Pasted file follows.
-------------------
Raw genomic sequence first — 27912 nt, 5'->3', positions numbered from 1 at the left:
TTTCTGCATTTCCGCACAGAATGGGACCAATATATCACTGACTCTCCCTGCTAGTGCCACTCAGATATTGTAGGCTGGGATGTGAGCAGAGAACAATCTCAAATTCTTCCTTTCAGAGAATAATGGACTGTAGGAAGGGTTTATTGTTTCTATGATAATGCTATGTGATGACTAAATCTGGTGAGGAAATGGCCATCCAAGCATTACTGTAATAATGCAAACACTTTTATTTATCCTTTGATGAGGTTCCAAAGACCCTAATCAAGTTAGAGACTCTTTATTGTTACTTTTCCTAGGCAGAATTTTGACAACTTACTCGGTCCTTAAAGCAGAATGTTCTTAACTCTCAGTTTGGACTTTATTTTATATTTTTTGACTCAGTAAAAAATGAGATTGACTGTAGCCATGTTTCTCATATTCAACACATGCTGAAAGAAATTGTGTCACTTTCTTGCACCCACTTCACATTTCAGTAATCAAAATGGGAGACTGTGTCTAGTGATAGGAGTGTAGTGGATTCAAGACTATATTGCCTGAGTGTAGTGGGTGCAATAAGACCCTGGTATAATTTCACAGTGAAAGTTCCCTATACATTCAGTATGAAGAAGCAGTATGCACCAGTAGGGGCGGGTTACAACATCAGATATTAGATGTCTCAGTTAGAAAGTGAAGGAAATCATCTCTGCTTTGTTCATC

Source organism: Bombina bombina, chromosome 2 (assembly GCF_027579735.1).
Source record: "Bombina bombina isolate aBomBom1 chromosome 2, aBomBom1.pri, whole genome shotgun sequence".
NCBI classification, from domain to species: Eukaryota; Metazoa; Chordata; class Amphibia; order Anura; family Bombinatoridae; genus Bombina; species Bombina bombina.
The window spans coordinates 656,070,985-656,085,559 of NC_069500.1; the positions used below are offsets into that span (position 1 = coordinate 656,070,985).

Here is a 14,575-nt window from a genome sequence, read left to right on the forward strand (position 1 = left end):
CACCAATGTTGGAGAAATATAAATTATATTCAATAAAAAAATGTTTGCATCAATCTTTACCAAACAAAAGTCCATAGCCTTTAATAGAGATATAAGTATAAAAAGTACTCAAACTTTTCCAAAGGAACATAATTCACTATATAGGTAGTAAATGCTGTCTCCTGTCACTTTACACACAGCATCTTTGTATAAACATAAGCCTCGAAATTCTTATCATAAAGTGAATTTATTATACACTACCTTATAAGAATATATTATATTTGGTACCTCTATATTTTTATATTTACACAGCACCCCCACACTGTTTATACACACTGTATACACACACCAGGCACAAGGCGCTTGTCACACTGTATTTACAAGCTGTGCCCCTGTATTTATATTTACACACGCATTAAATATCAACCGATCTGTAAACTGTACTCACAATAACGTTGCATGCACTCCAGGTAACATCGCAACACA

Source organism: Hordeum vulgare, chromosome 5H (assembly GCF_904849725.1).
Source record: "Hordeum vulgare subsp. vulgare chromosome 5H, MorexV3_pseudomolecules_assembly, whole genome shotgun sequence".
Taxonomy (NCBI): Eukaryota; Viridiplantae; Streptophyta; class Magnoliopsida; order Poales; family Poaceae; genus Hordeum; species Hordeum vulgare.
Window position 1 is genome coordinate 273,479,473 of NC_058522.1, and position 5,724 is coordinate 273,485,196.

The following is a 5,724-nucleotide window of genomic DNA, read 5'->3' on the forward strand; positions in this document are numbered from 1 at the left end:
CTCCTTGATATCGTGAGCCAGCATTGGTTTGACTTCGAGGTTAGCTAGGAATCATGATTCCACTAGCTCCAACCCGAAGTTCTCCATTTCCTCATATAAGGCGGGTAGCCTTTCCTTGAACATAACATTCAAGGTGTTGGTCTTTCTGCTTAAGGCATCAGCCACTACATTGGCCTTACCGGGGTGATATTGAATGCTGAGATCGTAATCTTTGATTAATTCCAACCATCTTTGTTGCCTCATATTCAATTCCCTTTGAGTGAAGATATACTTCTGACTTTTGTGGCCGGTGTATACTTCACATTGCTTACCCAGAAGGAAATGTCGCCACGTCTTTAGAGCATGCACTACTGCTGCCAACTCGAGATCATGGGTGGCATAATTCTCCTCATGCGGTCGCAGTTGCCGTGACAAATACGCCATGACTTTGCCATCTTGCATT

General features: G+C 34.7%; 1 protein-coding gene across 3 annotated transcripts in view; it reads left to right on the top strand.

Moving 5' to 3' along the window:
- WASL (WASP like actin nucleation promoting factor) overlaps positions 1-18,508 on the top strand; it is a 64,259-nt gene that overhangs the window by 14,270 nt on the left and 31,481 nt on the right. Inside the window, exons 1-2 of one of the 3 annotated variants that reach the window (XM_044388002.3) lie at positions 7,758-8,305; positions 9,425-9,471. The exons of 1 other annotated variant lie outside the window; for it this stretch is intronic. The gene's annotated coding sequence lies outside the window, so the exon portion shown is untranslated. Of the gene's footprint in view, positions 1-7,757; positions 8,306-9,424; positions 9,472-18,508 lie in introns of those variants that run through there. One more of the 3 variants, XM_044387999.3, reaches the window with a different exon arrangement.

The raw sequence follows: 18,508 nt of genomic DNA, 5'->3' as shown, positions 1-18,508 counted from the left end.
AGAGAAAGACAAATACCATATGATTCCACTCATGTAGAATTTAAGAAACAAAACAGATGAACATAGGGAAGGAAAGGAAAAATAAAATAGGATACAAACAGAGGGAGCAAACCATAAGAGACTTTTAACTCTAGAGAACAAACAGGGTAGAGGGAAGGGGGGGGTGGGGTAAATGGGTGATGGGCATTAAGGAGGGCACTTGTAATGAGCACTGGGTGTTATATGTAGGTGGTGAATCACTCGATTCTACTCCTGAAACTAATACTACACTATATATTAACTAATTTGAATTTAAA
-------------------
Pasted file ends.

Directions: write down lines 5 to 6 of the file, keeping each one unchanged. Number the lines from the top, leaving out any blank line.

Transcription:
NCBI classification, from domain to species: Eukaryota; Metazoa; Chordata; class Amphibia; order Anura; family Bombinatoridae; genus Bombina; species Bombina bombina.
The window spans coordinates 656,070,985-656,085,559 of NC_069500.1; the positions used below are offsets into that span (position 1 = coordinate 656,070,985).